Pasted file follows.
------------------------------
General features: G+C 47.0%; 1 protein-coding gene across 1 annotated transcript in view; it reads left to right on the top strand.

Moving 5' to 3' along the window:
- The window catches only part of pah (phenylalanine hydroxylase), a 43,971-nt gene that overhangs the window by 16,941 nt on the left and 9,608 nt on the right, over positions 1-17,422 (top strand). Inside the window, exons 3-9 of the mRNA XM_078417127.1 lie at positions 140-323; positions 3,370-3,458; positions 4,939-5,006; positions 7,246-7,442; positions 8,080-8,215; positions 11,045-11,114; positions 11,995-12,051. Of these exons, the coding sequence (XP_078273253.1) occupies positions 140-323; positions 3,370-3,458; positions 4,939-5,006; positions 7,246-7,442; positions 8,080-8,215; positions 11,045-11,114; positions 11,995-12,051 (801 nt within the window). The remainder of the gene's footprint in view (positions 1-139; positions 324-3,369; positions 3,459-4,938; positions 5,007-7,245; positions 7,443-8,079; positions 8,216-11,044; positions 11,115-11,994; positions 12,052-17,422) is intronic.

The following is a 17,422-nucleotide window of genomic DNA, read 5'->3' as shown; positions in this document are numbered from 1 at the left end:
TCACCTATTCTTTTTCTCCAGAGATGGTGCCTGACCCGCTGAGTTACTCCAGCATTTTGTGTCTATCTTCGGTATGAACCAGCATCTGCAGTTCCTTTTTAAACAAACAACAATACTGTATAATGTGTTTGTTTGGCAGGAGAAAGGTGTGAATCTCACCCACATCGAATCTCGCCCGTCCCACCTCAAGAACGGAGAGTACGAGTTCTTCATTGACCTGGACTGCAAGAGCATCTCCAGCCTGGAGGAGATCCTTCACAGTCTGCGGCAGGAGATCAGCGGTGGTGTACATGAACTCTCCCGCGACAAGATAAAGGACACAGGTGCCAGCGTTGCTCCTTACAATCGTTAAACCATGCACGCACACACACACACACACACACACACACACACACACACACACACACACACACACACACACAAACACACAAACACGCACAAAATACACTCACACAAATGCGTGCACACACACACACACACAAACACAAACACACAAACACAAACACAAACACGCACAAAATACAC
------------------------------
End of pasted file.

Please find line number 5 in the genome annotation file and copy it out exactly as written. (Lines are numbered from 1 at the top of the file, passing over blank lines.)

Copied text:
TCACCTATTCTTTTTCTCCAGAGATGGTGCCTGACCCGCTGAGTTACTCCAGCATTTTGTGTCTATCTTCGGTATGAACCAGCATCTGCAGTTCCTTTTTAAACAAACAACAATACTGTATAATGTGTTTGTTTGGCAGGAGAAAGGTGTGAATCTCACCCACATCGAATCTCGCCCGTCCCACCTCAAGAACGGAGAGTACGAGTTCTTCATTGACCTGGACTGCAAGAGCATCTCCAGCCTGGAGGAGATCCTTCACAGTCTGCGGCAGGAGATCAGCGGTGGTGTACATGAACTCTCCCGCGACAAGATAAAGGACACAGGTGCCAGCGTTGCTCCTTACAATCGTTAAACCATGCACGCACACACACACACACACACACACACACACACACACACACACACACACACACACACACACAAACACACAAACACGCACAAAATACACTCACACAAATGCGTGCACACACACACACACACAAACACAAACACACAAACACAAACACAAACACGCACAAAATACAC